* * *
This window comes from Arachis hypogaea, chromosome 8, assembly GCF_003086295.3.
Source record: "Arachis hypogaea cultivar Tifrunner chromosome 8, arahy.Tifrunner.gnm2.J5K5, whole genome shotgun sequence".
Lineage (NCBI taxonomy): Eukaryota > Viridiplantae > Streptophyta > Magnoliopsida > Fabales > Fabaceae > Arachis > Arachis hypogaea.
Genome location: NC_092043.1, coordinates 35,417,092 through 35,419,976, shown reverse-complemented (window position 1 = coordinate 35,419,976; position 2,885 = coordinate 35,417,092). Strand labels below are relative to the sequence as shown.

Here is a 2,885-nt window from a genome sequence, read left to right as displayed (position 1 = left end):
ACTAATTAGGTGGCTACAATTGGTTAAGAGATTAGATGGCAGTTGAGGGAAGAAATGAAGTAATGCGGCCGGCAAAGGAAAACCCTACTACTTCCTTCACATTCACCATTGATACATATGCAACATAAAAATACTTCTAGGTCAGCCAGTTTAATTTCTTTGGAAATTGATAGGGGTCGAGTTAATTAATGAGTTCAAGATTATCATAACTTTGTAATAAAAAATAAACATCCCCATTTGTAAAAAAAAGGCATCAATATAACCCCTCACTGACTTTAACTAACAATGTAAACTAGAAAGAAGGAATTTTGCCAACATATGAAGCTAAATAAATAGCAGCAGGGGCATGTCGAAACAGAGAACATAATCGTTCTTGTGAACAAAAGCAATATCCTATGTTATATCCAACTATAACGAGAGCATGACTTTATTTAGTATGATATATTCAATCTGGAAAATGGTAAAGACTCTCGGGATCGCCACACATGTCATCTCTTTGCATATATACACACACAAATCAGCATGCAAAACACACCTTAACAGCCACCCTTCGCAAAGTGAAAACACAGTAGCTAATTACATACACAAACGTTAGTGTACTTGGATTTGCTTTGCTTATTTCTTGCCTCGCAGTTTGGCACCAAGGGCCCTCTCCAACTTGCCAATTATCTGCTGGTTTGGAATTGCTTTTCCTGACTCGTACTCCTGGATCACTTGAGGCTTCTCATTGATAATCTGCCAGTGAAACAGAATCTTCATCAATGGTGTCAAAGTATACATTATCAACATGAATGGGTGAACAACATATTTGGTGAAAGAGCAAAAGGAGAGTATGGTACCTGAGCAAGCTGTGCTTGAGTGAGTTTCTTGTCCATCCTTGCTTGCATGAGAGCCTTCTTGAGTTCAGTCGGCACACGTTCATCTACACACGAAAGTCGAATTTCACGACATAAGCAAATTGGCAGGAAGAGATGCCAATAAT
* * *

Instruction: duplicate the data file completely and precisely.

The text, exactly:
This window comes from Arachis hypogaea, chromosome 8, assembly GCF_003086295.3.
Source record: "Arachis hypogaea cultivar Tifrunner chromosome 8, arahy.Tifrunner.gnm2.J5K5, whole genome shotgun sequence".
Lineage (NCBI taxonomy): Eukaryota > Viridiplantae > Streptophyta > Magnoliopsida > Fabales > Fabaceae > Arachis > Arachis hypogaea.
Genome location: NC_092043.1, coordinates 35,417,092 through 35,419,976, shown reverse-complemented (window position 1 = coordinate 35,419,976; position 2,885 = coordinate 35,417,092). Strand labels below are relative to the sequence as shown.

Here is a 2,885-nt window from a genome sequence, read left to right as displayed (position 1 = left end):
ACTAATTAGGTGGCTACAATTGGTTAAGAGATTAGATGGCAGTTGAGGGAAGAAATGAAGTAATGCGGCCGGCAAAGGAAAACCCTACTACTTCCTTCACATTCACCATTGATACATATGCAACATAAAAATACTTCTAGGTCAGCCAGTTTAATTTCTTTGGAAATTGATAGGGGTCGAGTTAATTAATGAGTTCAAGATTATCATAACTTTGTAATAAAAAATAAACATCCCCATTTGTAAAAAAAAGGCATCAATATAACCCCTCACTGACTTTAACTAACAATGTAAACTAGAAAGAAGGAATTTTGCCAACATATGAAGCTAAATAAATAGCAGCAGGGGCATGTCGAAACAGAGAACATAATCGTTCTTGTGAACAAAAGCAATATCCTATGTTATATCCAACTATAACGAGAGCATGACTTTATTTAGTATGATATATTCAATCTGGAAAATGGTAAAGACTCTCGGGATCGCCACACATGTCATCTCTTTGCATATATACACACACAAATCAGCATGCAAAACACACCTTAACAGCCACCCTTCGCAAAGTGAAAACACAGTAGCTAATTACATACACAAACGTTAGTGTACTTGGATTTGCTTTGCTTATTTCTTGCCTCGCAGTTTGGCACCAAGGGCCCTCTCCAACTTGCCAATTATCTGCTGGTTTGGAATTGCTTTTCCTGACTCGTACTCCTGGATCACTTGAGGCTTCTCATTGATAATCTGCCAGTGAAACAGAATCTTCATCAATGGTGTCAAAGTATACATTATCAACATGAATGGGTGAACAACATATTTGGTGAAAGAGCAAAAGGAGAGTATGGTACCTGAGCAAGCTGTGCTTGAGTGAGTTTCTTGTCCATCCTTGCTTGCATGAGAGCCTTCTTGAGTTCAGTCGGCACACGTTCATCTACACACGAAAGTCGAATTTCACGACATAAGCAAATTGGCAGGAAGAGATGCCAATAAT